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Minnesota Slip and Fall Lawyer

slip and fall victimMinnesota is an icy state.  Most of the calls we get from injury victims with questions about slipping and falling revolve around the failure of a private property owner to remove ice and snow from a driveway or sidewalk. The second most common slip and fall question involves a store patron who has slipped on liquid spilled in a commercial establishment.

Accident Results and How to Prove Premises Liability

These types of accidents can cause serious harm such as concussions, broken bones and fractured vertebrae.  Even if you have suffered a serious injury as a result of your slip and fall accident, you should keep in mind that these are very complicated and difficult cases to pursue.  There is no such thing as an “easy” slip and fall case.  Every case has a multitude of defenses which will be raised by the insurance company for the property owner. You should immediately take photographs of the area where you fell as this will be important evidence in your case.  Get the names and phone numbers of any witnesses to your accident.  See a doctor for your injuries.

Pursuing Damages from a Negligent Owner

To recover damages for negligence from a property owner for slipping and falling, an injured plaintiff must show that the defendant owed the plaintiff a duty of care, that the defendant breached that duty, that the breach of the duty was the proximate cause of plaintiff’s injury, and that plaintiff did in fact suffer injury.

A possessor of land has a duty to use reasonable care to inspect and repair his premises or warn an entrant who comes upon his or her premises to protect the entrant from an unreasonable risk of harm caused by the conditions of the premises while he is on the premises.  The duty is one of reasonable care to inspect, warn, and repair under the circumstances.   A land owner generally has no duty of care to a trespasser in Minnesota.  Minnesota Courts have held business owners have a greater duty to clear sidewalks of ice and snow than they do parking lots. There is also no duty on the part of a property owner to remove snow while it is still snowing.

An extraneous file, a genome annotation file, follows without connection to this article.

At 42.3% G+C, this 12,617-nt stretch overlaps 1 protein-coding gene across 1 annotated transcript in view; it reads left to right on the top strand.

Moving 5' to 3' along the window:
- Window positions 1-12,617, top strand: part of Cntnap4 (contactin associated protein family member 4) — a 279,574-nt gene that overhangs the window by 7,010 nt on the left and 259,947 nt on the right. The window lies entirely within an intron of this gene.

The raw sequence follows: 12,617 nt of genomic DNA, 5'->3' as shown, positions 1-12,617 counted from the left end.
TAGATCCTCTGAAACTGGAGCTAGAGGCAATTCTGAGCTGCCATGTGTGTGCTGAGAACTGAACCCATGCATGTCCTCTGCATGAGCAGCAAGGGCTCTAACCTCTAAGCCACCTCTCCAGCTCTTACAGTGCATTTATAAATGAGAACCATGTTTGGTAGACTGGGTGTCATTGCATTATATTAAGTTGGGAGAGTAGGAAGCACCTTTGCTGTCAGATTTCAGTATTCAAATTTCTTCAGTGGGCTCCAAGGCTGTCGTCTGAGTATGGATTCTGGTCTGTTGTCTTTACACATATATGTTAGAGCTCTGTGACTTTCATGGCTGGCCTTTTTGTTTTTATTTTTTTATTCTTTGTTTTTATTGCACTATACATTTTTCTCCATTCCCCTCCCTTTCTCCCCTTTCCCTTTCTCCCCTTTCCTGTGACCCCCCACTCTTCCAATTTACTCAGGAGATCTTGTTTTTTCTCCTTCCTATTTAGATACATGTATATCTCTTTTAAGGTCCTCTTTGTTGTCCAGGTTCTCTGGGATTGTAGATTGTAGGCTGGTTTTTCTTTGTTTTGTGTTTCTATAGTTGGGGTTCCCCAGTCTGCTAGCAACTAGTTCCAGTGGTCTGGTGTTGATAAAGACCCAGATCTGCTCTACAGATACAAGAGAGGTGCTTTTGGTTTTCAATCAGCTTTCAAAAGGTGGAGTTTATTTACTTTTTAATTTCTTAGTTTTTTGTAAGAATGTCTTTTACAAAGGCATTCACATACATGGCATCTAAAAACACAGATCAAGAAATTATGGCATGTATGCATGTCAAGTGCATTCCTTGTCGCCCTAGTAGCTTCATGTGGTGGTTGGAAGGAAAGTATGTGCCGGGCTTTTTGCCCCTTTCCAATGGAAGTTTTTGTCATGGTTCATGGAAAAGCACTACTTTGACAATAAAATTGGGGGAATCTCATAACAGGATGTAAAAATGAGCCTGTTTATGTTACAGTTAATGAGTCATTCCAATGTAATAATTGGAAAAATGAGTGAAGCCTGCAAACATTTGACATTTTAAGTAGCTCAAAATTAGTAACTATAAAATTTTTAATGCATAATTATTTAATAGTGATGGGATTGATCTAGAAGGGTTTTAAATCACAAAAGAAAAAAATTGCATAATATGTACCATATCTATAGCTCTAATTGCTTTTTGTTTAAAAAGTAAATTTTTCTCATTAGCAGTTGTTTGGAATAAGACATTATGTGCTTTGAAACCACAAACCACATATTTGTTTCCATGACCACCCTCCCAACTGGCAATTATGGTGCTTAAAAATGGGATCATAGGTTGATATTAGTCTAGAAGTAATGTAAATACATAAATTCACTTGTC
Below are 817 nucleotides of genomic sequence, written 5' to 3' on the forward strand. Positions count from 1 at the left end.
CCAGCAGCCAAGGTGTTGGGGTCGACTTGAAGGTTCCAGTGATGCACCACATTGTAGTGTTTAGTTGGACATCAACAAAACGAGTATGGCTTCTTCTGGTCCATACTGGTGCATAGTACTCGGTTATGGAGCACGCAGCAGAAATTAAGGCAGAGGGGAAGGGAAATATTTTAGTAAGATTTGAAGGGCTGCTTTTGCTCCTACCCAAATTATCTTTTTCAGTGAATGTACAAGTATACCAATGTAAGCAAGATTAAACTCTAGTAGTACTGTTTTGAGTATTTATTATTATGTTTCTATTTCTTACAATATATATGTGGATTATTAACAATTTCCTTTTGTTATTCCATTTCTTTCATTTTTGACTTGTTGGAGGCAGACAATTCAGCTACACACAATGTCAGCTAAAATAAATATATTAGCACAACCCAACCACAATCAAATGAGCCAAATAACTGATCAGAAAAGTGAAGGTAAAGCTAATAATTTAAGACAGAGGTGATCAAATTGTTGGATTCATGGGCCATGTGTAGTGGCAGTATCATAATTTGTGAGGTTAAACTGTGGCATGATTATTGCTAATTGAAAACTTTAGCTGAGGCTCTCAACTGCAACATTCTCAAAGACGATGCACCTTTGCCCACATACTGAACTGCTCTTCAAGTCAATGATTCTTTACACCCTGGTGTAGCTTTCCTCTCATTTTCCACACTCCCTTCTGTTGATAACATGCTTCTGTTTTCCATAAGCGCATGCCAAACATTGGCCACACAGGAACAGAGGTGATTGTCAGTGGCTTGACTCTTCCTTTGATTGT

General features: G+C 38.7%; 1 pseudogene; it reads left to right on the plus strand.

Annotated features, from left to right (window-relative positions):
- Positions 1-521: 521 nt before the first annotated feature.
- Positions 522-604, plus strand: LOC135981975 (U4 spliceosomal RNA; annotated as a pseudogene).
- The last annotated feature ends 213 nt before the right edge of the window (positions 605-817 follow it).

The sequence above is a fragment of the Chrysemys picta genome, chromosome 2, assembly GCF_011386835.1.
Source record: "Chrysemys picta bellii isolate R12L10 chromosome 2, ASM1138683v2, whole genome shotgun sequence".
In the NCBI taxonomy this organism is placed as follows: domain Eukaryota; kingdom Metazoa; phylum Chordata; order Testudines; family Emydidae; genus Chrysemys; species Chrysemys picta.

The most common defense raised to a slip and fall case is assumption of the risk on the part of the injured plaintiff.  It is well settled law in Minnesota that there is no duty on the part of a property owner to use reasonable care towards an invitee where the risk of harm is open and obvious to the visitor, unless the landowner should anticipate the harm despite such knowledge or obviousness.  In certain circumstances however, a landowner has a continuing duty to protect an entrant even from obvious dangers if harm to an entrant should be anticipated by the landowner despite the obviousness of the danger.

Governmental immunity will bar most claims against the State of Minnesota and its municipalities for failure to remove ice and snow.  The “mere slipperiness” doctrine holds that there is no claim against the State or a municipality if the reason for a person’s fall was slipperiness. There is a 180 day notice requirement pursuant to Minn. Statute 466.05 for putting the State or a municipality on notice of a claim.

There is generally a six-year statue of limitations for slip and fall accidents which occur due to someone else’s negligence such as failure to shovel, failure to clean a spill, or failure to put down salt and sand. There is a two-year statute of limitations for accidents which occur due to a defect to the property, such as bad drainage or broken steps.

Contact Us! Our Experienced Minnesota Slip and Fall Accident Attorneys Can Help

If you have been seriously injured in a slip and fall accident on someone else’s property, call the Meshbesher Law Firm at (612) 349-5215 for legal advice.  Our Minneapolis slip and fall attorneys have successfully handled many premises liability cases, and we will gladly advise you as to your rights and let you know if we think you have a case.  The Meshbesher Law Firm handles slip and fall cases on a one-third contingent fee basis.  If we cannot get you a recovery, you do not owe us anything for the time we spend working on your case.